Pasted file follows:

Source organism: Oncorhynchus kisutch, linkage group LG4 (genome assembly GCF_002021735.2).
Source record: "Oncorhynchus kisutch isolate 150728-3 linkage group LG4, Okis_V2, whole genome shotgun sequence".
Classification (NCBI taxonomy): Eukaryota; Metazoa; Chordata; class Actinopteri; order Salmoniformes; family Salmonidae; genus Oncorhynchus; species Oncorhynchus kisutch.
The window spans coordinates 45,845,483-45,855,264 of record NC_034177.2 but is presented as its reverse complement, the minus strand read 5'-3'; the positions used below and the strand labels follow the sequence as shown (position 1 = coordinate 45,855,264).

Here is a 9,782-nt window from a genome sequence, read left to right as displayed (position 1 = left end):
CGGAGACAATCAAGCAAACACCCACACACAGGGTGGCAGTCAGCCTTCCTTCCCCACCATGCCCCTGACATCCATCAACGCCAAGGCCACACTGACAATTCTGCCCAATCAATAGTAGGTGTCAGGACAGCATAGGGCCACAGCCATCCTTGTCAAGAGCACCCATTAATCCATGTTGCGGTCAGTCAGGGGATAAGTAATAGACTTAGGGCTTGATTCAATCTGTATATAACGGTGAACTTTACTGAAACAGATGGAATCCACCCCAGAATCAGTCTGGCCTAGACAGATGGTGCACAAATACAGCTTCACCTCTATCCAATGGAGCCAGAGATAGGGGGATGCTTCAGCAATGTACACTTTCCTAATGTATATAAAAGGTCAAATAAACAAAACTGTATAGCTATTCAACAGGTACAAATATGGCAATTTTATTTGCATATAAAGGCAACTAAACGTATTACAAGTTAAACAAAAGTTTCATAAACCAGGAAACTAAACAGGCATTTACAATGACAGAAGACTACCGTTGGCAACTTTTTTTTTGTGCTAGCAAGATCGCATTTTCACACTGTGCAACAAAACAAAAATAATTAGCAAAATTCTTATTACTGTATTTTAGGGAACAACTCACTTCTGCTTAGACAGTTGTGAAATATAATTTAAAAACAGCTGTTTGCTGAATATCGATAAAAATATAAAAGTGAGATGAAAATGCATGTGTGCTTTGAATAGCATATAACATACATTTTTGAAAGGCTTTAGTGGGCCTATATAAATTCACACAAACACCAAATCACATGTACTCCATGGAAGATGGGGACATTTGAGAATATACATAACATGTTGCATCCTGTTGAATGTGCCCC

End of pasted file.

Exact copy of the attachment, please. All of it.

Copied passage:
Source organism: Oncorhynchus kisutch, linkage group LG4 (genome assembly GCF_002021735.2).
Source record: "Oncorhynchus kisutch isolate 150728-3 linkage group LG4, Okis_V2, whole genome shotgun sequence".
Classification (NCBI taxonomy): Eukaryota; Metazoa; Chordata; class Actinopteri; order Salmoniformes; family Salmonidae; genus Oncorhynchus; species Oncorhynchus kisutch.
The window spans coordinates 45,845,483-45,855,264 of record NC_034177.2 but is presented as its reverse complement, the minus strand read 5'-3'; the positions used below and the strand labels follow the sequence as shown (position 1 = coordinate 45,855,264).

Here is a 9,782-nt window from a genome sequence, read left to right as displayed (position 1 = left end):
CGGAGACAATCAAGCAAACACCCACACACAGGGTGGCAGTCAGCCTTCCTTCCCCACCATGCCCCTGACATCCATCAACGCCAAGGCCACACTGACAATTCTGCCCAATCAATAGTAGGTGTCAGGACAGCATAGGGCCACAGCCATCCTTGTCAAGAGCACCCATTAATCCATGTTGCGGTCAGTCAGGGGATAAGTAATAGACTTAGGGCTTGATTCAATCTGTATATAACGGTGAACTTTACTGAAACAGATGGAATCCACCCCAGAATCAGTCTGGCCTAGACAGATGGTGCACAAATACAGCTTCACCTCTATCCAATGGAGCCAGAGATAGGGGGATGCTTCAGCAATGTACACTTTCCTAATGTATATAAAAGGTCAAATAAACAAAACTGTATAGCTATTCAACAGGTACAAATATGGCAATTTTATTTGCATATAAAGGCAACTAAACGTATTACAAGTTAAACAAAAGTTTCATAAACCAGGAAACTAAACAGGCATTTACAATGACAGAAGACTACCGTTGGCAACTTTTTTTTTGTGCTAGCAAGATCGCATTTTCACACTGTGCAACAAAACAAAAATAATTAGCAAAATTCTTATTACTGTATTTTAGGGAACAACTCACTTCTGCTTAGACAGTTGTGAAATATAATTTAAAAACAGCTGTTTGCTGAATATCGATAAAAATATAAAAGTGAGATGAAAATGCATGTGTGCTTTGAATAGCATATAACATACATTTTTGAAAGGCTTTAGTGGGCCTATATAAATTCACACAAACACCAAATCACATGTACTCCATGGAAGATGGGGACATTTGAGAATATACATAACATGTTGCATCCTGTTGAATGTGCCCC